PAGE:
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No more plastic! Bengaluru restaurants and food apps favour sustainable options



Reduce and reuse is the mantra that the Bruhat Bengaluru Mahanagara Palike (BBMP) has instructed the city’s restaurants and food delivery apps to adopt. Concerns over the excessive waste that is being generated by single-use plastic items has led to this step. The BBMP recently had a meeting with the National Restaurant Association of India members and executives from the food delivery apps to come up with potential solutions.

Reduce dry waste, insists BBMP

Randeep — Special Commissioner (Solid Waste Management), BBMP, who chaired the meeting — says, “We first reinforced how we should strictly avoid what is banned in our previous notification. The notification lists items like plastic bags, cups, straws and cutlery. We asked them to go one step ahead and use fewer water bottles and containers. These are not literally banned in the notification, though on the virtue of them being single-use plastic, we wanted everyone to curtail the use of those.”

BBMP wants everyone to go for reusable cutlery, carriers and packaging, comprising steel and melamine that can be either given back to the vendor or customers can be asked to carry their own utensils and bags. Keeping the three Rs in mind — reduce, reuse and recycle — they are insisting more on the first R, which is to reduce. They want to ensure that dry waste is reduced.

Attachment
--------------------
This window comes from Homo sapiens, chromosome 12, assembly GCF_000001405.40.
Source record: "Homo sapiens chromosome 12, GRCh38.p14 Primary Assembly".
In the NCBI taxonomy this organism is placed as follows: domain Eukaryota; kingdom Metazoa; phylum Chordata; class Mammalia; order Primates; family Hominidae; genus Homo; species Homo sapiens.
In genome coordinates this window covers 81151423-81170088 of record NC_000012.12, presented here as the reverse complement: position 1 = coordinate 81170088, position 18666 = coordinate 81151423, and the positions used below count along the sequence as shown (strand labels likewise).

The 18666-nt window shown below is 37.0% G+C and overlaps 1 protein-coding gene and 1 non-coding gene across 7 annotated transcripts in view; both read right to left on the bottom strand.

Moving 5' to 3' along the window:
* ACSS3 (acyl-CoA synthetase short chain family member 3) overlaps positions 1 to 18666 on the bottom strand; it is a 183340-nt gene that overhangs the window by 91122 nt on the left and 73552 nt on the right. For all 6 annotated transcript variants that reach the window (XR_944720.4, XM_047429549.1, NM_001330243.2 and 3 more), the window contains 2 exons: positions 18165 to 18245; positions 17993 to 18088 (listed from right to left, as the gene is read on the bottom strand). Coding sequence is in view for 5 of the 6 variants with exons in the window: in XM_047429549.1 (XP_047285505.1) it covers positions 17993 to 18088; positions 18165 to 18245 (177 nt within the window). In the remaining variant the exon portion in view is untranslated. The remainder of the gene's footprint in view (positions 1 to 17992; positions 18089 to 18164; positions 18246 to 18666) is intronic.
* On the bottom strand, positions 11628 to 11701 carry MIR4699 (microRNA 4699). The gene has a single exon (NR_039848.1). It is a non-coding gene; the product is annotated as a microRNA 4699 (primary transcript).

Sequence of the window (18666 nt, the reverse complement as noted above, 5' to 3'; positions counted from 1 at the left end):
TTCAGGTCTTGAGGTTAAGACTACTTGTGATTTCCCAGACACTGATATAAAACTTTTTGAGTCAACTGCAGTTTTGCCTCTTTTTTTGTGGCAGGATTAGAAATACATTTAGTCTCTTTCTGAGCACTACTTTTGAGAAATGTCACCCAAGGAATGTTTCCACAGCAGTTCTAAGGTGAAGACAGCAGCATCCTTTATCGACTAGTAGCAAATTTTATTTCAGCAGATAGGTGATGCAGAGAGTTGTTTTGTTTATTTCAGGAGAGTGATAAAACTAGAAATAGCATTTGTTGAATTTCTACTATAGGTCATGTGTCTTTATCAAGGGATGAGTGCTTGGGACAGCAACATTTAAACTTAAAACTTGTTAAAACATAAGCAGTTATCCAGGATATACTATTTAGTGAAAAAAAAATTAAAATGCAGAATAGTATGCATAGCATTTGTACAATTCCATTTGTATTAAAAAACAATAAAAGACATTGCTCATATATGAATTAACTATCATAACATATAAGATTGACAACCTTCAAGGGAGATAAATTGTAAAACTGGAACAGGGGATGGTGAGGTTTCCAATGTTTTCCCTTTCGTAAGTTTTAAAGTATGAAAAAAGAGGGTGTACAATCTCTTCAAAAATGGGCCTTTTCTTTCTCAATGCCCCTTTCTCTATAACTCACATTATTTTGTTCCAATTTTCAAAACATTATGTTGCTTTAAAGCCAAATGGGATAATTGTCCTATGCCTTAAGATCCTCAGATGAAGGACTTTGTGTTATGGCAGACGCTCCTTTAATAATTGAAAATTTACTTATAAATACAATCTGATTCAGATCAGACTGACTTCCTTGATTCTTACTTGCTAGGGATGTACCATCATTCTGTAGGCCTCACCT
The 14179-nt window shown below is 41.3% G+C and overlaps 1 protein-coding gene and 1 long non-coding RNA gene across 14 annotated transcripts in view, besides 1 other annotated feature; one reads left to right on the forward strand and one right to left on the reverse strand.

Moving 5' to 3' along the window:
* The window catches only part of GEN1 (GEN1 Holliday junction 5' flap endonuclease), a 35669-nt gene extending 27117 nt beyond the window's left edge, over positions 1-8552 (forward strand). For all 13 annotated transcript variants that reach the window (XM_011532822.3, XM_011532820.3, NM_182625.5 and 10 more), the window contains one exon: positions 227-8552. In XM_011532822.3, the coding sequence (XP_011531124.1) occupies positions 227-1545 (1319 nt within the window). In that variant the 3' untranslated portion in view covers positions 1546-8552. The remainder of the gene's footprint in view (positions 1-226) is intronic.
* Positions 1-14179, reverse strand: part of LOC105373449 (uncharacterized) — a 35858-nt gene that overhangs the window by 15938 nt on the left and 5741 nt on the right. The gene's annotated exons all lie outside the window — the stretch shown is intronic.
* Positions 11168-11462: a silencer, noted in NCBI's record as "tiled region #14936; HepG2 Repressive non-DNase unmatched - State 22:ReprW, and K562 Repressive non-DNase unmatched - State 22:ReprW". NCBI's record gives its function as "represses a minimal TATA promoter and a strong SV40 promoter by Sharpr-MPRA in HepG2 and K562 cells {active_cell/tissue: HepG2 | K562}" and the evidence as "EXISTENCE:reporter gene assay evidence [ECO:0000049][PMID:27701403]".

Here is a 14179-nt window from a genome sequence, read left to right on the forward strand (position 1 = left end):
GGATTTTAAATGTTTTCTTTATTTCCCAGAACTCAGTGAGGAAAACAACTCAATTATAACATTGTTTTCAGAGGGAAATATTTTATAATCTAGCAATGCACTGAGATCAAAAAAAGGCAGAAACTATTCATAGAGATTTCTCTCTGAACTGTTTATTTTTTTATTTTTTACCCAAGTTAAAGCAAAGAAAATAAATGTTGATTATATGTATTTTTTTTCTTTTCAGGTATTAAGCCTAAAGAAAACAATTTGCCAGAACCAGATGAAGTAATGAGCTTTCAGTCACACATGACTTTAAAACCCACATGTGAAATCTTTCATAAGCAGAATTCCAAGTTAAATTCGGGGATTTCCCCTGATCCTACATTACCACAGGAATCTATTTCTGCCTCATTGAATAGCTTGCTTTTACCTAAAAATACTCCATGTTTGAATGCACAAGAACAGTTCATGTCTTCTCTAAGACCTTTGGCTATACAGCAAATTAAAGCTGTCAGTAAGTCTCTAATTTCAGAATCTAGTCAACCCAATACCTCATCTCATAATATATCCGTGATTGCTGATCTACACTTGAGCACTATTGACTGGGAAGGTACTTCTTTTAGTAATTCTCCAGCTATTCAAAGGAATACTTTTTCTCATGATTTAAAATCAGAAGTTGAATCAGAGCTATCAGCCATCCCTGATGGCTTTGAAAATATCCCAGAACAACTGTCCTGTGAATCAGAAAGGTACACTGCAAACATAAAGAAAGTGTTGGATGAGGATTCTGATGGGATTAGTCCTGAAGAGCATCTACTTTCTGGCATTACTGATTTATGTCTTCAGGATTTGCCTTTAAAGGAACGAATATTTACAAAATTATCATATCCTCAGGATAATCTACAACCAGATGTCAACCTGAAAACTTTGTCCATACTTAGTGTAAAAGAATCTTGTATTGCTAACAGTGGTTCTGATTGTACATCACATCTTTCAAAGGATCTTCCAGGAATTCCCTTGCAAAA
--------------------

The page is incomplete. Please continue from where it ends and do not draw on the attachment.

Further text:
“Executives from food-delivery apps, who were present at the meeting, said that they were investing in research and development on alternatives to plastic. But we told them that reusable items are already available, and we should ensure that we switch over to them,” adds Randeep.

Plastic bags are a big problem

Ravi Kumar Surpur — Special Commissioner (Projects and Public Health) – says, “Since the ban was imposed on certain single-use plastic items in March 2016, there has been around 236 tonnes of plastic bags seized in Bengaluru. We have also enforced a penalty of around Rs 2.75 crore. But, looking at the quantum of plastic that gets consumed, this is not enough. This would be hardly around 1% or 2% of the total consumption that would have happened.”
Ravi further reiterates that there are 11 items that are currently banned by the BBMP —including carry bags, banners, buntings, flexes, flags, plates, cups, spoons, straws, forks, films, dining table mats as well as items made from thermocol and plastic microbeads.

Restaurateurs paint the bigger picture

Amit Roy — from the National Restaurant Association of India — says, “We definitely want to reduce plastic consumption. While it is fair that there is a ban on plastic items, we are also looking for plausible solutions. For straws and stirrers, we have found alternatives, while plastic cutlery and crockery are no longer used. But, how does one replace the cling wrap? Also, what about the items that come wrapped in plastic — be it soda or soft drinks bottles and tissue papers. With regards to the rest, we are definitely supporting it. In fact, many of the restaurants are now using recyclable takeaway containers. We are following the directives and doing what we can do. But, we need more clarity and solutions.”

City outlets go green

Restaurants and hotspots in the city are slowly adopting sustainable and environmentally-friendly initiatives. One of the first to pledge their support was Corner House. In May, the restaurant decided to reduce the use of plastic. Since then, the ice cream chain has used alternatives to plastic and also begun other initiatives. “We have decided to formally adopt the bring-your-own-bowl initiative and for every disposable container saved, we will donate `10 to a worthy cause. We are tying up with different charities, and we will also periodically publish the donations,” the brand stated.

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